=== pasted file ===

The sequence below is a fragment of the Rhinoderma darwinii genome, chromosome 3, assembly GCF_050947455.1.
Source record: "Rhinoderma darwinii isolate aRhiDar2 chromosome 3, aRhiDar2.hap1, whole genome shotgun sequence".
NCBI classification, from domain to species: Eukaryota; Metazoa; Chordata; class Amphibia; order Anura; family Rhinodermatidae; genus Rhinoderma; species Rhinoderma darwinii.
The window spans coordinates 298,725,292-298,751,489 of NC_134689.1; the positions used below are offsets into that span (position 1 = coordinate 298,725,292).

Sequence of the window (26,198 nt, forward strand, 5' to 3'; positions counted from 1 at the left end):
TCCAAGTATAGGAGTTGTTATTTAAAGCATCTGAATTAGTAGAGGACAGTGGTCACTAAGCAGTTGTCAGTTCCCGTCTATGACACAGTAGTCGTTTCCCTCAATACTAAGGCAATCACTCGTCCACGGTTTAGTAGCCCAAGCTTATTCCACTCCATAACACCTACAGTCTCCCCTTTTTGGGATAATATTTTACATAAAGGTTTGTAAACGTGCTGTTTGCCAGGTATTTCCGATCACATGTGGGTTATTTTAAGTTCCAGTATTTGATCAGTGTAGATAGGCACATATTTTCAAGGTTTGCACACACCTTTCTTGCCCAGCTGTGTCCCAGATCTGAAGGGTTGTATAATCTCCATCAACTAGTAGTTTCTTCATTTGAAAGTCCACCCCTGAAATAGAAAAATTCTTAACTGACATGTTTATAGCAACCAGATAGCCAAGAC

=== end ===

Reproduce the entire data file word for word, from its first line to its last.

The sequence below is a fragment of the Rhinoderma darwinii genome, chromosome 3, assembly GCF_050947455.1.
Source record: "Rhinoderma darwinii isolate aRhiDar2 chromosome 3, aRhiDar2.hap1, whole genome shotgun sequence".
NCBI classification, from domain to species: Eukaryota; Metazoa; Chordata; class Amphibia; order Anura; family Rhinodermatidae; genus Rhinoderma; species Rhinoderma darwinii.
The window spans coordinates 298,725,292-298,751,489 of NC_134689.1; the positions used below are offsets into that span (position 1 = coordinate 298,725,292).

Sequence of the window (26,198 nt, forward strand, 5' to 3'; positions counted from 1 at the left end):
TCCAAGTATAGGAGTTGTTATTTAAAGCATCTGAATTAGTAGAGGACAGTGGTCACTAAGCAGTTGTCAGTTCCCGTCTATGACACAGTAGTCGTTTCCCTCAATACTAAGGCAATCACTCGTCCACGGTTTAGTAGCCCAAGCTTATTCCACTCCATAACACCTACAGTCTCCCCTTTTTGGGATAATATTTTACATAAAGGTTTGTAAACGTGCTGTTTGCCAGGTATTTCCGATCACATGTGGGTTATTTTAAGTTCCAGTATTTGATCAGTGTAGATAGGCACATATTTTCAAGGTTTGCACACACCTTTCTTGCCCAGCTGTGTCCCAGATCTGAAGGGTTGTATAATCTCCATCAACTAGTAGTTTCTTCATTTGAAAGTCCACCCCTGAAATAGAAAAATTCTTAACTGACATGTTTATAGCAACCAGATAGCCAAGAC